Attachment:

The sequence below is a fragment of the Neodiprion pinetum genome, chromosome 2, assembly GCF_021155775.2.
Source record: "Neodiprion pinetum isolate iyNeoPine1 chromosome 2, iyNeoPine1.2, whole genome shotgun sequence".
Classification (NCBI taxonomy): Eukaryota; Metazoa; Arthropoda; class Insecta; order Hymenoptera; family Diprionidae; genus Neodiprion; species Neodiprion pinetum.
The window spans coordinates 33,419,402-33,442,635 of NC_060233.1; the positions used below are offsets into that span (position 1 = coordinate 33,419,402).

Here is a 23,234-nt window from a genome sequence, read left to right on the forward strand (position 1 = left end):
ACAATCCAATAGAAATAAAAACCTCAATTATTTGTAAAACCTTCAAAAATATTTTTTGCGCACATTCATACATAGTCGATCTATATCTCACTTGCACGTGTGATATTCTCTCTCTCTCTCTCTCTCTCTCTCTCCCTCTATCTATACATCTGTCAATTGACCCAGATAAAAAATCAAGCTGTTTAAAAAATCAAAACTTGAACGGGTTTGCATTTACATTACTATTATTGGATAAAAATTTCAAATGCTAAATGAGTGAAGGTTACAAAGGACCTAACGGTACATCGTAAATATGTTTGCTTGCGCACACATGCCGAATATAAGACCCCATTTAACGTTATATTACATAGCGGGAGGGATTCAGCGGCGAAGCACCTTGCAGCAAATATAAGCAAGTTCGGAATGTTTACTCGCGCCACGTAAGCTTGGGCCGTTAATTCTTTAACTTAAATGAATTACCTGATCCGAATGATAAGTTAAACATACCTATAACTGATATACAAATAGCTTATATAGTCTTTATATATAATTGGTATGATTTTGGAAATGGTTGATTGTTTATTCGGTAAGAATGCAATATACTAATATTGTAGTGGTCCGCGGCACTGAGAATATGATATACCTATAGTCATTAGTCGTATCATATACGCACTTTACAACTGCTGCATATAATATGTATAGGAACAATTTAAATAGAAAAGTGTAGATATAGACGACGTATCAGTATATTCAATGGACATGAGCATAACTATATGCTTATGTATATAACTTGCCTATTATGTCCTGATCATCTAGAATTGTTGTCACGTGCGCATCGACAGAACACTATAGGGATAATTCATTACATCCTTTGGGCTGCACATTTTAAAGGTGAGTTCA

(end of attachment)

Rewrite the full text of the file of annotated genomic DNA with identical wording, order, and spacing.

The sequence below is a fragment of the Neodiprion pinetum genome, chromosome 2, assembly GCF_021155775.2.
Source record: "Neodiprion pinetum isolate iyNeoPine1 chromosome 2, iyNeoPine1.2, whole genome shotgun sequence".
Classification (NCBI taxonomy): Eukaryota; Metazoa; Arthropoda; class Insecta; order Hymenoptera; family Diprionidae; genus Neodiprion; species Neodiprion pinetum.
The window spans coordinates 33,419,402-33,442,635 of NC_060233.1; the positions used below are offsets into that span (position 1 = coordinate 33,419,402).

Here is a 23,234-nt window from a genome sequence, read left to right on the forward strand (position 1 = left end):
ACAATCCAATAGAAATAAAAACCTCAATTATTTGTAAAACCTTCAAAAATATTTTTTGCGCACATTCATACATAGTCGATCTATATCTCACTTGCACGTGTGATATTCTCTCTCTCTCTCTCTCTCTCTCTCTCCCTCTATCTATACATCTGTCAATTGACCCAGATAAAAAATCAAGCTGTTTAAAAAATCAAAACTTGAACGGGTTTGCATTTACATTACTATTATTGGATAAAAATTTCAAATGCTAAATGAGTGAAGGTTACAAAGGACCTAACGGTACATCGTAAATATGTTTGCTTGCGCACACATGCCGAATATAAGACCCCATTTAACGTTATATTACATAGCGGGAGGGATTCAGCGGCGAAGCACCTTGCAGCAAATATAAGCAAGTTCGGAATGTTTACTCGCGCCACGTAAGCTTGGGCCGTTAATTCTTTAACTTAAATGAATTACCTGATCCGAATGATAAGTTAAACATACCTATAACTGATATACAAATAGCTTATATAGTCTTTATATATAATTGGTATGATTTTGGAAATGGTTGATTGTTTATTCGGTAAGAATGCAATATACTAATATTGTAGTGGTCCGCGGCACTGAGAATATGATATACCTATAGTCATTAGTCGTATCATATACGCACTTTACAACTGCTGCATATAATATGTATAGGAACAATTTAAATAGAAAAGTGTAGATATAGACGACGTATCAGTATATTCAATGGACATGAGCATAACTATATGCTTATGTATATAACTTGCCTATTATGTCCTGATCATCTAGAATTGTTGTCACGTGCGCATCGACAGAACACTATAGGGATAATTCATTACATCCTTTGGGCTGCACATTTTAAAGGTGAGTTCA